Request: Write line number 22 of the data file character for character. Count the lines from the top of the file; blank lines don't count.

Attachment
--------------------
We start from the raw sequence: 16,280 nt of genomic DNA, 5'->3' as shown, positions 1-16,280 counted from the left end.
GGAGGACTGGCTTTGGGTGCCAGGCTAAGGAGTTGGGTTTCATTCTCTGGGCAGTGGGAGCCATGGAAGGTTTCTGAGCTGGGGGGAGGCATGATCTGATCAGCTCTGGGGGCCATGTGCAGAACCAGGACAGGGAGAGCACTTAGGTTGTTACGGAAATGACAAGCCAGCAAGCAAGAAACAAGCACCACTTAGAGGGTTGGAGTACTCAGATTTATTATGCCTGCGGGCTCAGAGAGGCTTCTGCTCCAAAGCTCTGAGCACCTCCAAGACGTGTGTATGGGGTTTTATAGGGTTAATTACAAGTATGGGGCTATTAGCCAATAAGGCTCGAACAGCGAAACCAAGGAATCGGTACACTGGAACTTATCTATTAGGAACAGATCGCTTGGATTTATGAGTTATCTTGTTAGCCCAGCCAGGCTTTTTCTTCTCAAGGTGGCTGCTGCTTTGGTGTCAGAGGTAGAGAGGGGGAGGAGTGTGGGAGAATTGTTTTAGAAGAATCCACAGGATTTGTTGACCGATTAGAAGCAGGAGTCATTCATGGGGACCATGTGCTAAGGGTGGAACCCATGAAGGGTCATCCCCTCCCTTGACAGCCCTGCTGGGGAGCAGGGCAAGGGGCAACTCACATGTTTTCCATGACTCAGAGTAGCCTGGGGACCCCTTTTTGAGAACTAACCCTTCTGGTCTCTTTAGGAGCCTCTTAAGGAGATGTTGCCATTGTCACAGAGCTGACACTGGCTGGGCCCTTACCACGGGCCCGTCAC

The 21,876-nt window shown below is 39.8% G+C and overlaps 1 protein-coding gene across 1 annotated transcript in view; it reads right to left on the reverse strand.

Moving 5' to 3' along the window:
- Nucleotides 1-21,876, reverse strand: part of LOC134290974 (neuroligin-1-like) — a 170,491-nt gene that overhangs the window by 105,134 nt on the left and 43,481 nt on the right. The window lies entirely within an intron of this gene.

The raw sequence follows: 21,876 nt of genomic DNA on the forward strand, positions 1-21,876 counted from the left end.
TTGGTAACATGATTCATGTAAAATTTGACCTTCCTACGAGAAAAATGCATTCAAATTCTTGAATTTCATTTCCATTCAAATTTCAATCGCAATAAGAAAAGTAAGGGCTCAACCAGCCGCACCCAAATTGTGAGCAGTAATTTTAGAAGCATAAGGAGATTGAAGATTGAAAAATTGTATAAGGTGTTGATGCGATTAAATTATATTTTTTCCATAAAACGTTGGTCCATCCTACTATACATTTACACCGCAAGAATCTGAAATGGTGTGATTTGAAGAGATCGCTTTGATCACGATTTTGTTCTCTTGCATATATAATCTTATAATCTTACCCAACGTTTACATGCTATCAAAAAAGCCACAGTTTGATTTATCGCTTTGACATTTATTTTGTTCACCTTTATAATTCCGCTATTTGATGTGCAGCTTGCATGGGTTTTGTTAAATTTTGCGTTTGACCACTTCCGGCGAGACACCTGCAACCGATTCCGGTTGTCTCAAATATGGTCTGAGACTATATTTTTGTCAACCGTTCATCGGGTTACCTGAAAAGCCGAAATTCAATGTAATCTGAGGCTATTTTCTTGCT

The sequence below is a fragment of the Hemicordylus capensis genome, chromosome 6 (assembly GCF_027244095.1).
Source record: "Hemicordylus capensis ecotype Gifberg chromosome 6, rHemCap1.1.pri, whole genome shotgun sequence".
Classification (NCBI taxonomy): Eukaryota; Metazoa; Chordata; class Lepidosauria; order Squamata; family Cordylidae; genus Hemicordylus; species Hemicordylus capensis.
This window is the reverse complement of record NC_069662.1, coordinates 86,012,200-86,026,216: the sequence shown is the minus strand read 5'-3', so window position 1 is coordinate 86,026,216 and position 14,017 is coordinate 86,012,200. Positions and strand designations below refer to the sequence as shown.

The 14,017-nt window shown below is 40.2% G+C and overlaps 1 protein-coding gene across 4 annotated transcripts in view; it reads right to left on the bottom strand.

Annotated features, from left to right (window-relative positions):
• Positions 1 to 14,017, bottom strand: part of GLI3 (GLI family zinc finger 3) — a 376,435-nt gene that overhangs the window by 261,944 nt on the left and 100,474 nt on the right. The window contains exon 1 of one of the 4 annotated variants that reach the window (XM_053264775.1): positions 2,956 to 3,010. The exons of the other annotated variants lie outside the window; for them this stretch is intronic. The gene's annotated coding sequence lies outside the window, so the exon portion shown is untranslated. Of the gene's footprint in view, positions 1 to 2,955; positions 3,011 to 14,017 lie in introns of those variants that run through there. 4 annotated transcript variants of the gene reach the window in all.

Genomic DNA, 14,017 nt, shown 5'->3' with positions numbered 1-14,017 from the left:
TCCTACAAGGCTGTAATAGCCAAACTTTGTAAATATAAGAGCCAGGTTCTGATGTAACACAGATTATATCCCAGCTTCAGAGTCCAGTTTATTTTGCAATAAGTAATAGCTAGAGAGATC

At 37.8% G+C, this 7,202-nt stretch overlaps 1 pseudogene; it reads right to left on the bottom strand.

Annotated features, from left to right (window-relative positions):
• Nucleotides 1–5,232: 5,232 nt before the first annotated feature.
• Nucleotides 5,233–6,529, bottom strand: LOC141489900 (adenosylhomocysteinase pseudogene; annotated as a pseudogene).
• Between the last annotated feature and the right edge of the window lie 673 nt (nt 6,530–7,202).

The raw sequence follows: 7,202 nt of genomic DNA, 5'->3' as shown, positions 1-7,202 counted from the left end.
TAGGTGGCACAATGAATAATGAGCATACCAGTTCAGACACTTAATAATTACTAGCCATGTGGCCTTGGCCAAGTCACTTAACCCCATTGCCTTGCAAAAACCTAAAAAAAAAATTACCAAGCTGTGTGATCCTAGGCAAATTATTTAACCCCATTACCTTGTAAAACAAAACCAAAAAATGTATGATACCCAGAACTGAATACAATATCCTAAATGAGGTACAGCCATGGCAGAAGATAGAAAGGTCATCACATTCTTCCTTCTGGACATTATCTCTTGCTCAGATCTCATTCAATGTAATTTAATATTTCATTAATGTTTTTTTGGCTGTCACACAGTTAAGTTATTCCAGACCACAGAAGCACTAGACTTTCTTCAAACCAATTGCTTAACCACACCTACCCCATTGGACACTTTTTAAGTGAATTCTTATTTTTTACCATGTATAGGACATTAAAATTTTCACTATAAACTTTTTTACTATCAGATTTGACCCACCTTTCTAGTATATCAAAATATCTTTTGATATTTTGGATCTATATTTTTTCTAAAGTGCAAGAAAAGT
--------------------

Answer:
The raw sequence follows: 7,202 nt of genomic DNA, 5'->3' as shown, positions 1-7,202 counted from the left end.